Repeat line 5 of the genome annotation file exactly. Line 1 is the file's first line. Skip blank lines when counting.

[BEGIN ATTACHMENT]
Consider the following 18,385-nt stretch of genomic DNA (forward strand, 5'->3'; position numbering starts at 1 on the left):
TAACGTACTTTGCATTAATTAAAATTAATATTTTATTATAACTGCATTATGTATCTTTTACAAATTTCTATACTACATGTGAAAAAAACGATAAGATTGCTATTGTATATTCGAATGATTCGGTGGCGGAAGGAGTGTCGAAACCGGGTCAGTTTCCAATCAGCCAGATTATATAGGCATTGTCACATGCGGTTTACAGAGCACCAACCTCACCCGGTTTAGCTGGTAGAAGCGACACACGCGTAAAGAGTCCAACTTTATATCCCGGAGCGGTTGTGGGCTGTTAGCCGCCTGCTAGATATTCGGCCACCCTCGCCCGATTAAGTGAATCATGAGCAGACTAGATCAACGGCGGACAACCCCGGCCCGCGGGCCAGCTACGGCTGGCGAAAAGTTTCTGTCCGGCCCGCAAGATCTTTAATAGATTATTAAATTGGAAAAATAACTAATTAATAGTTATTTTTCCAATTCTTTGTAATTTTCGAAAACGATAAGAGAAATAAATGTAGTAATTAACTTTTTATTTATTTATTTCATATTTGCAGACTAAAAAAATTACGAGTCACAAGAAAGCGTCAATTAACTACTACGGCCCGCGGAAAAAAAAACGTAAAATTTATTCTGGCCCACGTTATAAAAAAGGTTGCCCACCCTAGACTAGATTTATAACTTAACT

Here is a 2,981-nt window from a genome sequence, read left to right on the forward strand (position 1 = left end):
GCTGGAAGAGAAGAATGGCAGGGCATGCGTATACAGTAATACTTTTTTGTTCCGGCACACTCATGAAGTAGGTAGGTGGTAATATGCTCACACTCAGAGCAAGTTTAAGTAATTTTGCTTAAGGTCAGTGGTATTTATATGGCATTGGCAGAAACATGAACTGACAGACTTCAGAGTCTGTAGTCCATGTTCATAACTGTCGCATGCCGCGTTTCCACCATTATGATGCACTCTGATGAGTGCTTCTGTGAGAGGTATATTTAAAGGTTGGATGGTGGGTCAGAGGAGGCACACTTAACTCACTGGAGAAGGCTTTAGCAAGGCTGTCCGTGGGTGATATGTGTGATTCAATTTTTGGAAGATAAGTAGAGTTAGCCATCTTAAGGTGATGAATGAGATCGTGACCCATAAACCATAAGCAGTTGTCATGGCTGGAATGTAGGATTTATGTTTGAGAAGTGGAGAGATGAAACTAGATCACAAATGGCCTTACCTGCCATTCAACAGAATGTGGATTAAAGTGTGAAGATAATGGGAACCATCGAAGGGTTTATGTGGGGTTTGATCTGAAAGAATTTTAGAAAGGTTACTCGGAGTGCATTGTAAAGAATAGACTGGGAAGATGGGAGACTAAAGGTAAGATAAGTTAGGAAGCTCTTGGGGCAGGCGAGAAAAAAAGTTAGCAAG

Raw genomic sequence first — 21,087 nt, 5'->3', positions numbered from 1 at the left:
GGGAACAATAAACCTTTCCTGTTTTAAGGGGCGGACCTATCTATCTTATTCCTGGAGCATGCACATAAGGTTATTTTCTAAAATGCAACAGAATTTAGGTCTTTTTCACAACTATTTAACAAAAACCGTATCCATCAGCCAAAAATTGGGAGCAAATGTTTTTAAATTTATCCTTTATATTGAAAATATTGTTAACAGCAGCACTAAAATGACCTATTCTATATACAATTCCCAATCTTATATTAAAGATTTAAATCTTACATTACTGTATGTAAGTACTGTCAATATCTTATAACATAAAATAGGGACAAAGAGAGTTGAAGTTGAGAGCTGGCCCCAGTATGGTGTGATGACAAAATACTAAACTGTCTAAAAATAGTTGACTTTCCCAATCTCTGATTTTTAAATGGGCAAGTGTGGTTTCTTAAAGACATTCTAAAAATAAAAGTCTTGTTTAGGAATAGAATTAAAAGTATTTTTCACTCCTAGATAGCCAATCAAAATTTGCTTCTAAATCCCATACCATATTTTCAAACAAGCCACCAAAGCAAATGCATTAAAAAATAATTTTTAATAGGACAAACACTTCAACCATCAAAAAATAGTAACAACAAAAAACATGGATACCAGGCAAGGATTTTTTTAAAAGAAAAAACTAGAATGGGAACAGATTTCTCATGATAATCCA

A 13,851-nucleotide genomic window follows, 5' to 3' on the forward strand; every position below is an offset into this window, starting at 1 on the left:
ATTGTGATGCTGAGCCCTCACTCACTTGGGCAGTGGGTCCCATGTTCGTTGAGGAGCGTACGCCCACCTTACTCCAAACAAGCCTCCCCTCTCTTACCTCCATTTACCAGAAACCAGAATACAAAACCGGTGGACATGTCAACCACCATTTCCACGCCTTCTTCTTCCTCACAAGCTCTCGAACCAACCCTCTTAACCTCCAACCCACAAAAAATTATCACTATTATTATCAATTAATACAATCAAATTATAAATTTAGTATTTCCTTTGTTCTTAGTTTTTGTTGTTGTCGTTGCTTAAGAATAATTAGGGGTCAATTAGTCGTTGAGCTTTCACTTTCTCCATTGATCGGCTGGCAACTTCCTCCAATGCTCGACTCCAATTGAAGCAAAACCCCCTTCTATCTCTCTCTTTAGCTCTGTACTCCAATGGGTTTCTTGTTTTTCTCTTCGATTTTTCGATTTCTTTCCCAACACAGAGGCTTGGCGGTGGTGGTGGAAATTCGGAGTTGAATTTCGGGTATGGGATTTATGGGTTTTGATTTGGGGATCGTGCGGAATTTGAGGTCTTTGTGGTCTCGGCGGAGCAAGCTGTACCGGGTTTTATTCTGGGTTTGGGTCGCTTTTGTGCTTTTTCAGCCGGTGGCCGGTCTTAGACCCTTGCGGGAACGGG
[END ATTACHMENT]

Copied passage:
Raw genomic sequence first — 21,087 nt, 5'->3', positions numbered from 1 at the left: